Caroline Wanga, Detavio Samuels, Jason Lee Tackle Lack Of Advertising Funding For Black-Owned Media

Caroline Wanga, Detavio Samuels, and Jason Lee discussed the issues faced by Black-owned media during a panel discussion at Revolt World, held in Atlanta this past weekend. 

Wanga, CEO of Essence Magazine; Samuels, CEO of Revolt; and Jason Lee, owner of Hollywood Unlocked, all shared their experiences as executives. 

Samuels revealed that under 1 percent of advertising dollars are allocated to Black-owned media. 

Wanga followed by sharing that Black-targeted media isn’t the same as Black-owned media. 

“The problem with Black-targeted versus Black-owned is that Black-targeted does not return that money back to Black. Every dollar you give to Black-targeted media does not come back to our community. It does not create Black generational wealth. It does not create a reality where economic inclusion is a human right. Those dollars go back to somebody else. The difference between Black-owned and Black-targeted is that the dollar stays with us, comes back to us, and gets multiplied by us. And it continues to drive generational wealth. Everybody can participate in Black culture, but you must pay for it at its full value and you must pay the culture that develops it. The revolution must be financed at full value.”

Wanga also congratulated Lee for calling out the segregation that often occurs during prominent red carpets. Black media is often placed in secluded areas on the red carpet and usually miss top-tier talent. 

“One of my favorite statements you’ve made is about red carpets when talent will go to every other outlet except the Black ones,” Wanga said. “But my add on to what Jason said is really tied to economics. You’re right. There is no problem with Black media. If you’re paying us at the value of what you’re pilfering from us. This isn’t about only Black people that can partake in Black media and can participate in Black culture. It can be for all, but you need to return the full value to the group that creates it.”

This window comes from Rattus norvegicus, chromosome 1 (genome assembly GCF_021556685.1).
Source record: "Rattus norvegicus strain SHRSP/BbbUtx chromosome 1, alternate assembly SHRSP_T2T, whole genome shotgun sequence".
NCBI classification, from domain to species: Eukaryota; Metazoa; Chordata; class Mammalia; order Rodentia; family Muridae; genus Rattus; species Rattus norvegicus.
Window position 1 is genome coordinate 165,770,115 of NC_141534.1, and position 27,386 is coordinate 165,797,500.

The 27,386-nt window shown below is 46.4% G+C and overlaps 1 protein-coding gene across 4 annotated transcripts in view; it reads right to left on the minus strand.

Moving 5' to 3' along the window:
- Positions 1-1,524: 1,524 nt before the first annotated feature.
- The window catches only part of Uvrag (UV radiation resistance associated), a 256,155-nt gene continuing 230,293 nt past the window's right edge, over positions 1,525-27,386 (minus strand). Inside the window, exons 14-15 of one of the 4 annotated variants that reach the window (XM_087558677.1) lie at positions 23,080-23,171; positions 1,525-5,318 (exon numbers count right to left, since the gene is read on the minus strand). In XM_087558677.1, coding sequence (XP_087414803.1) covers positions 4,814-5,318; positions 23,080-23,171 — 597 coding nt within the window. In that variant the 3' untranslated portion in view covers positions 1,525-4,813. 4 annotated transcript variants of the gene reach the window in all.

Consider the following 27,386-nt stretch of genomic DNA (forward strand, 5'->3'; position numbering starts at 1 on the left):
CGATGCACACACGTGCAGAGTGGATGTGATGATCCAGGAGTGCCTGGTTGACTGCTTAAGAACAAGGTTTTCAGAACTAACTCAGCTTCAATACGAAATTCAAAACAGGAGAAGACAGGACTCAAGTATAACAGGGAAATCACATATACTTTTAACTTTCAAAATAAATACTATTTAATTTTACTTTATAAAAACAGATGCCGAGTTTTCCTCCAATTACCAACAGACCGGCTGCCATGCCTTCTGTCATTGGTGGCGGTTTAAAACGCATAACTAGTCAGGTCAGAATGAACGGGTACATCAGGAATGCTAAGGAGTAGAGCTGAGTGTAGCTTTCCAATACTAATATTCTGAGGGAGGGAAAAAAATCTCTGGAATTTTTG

Lee shared that he became aware of the lack of corporate dollars put back into the Black community when he worked with Kanye West during his partnership with Adidas. 

“The seven months that I was working with Kanye and having meetings with Adidas, I had a conversation with the Vice President of Adidas,” Lee said. “I asked how much money has Kanye made Adidas. They said $3 billion. I said out of that $3 billion, how much money have you put back into the Black community? They said they had no marketing budget because they didn’t need it. Everybody will buy the Yeezy if they put it out tomorrow. I asked if they felt some type of obligation to put 5% back into programming…I can come in and say, ‘Nah, that ain’t right.’ You just want Black people who are cool to wear your [stuff]. We’re not doing that. Why aren’t you investing in Black? And I think you know, when you look at models like Essence or you see what Detavio and Diddy have done with Revolt, you know that it’s possible for people like me to come up and start a company from Instagram. And then be able to do it in a way that gets to a $50 million valuation without selling the keys to the people that don’t really care about the culture.” 

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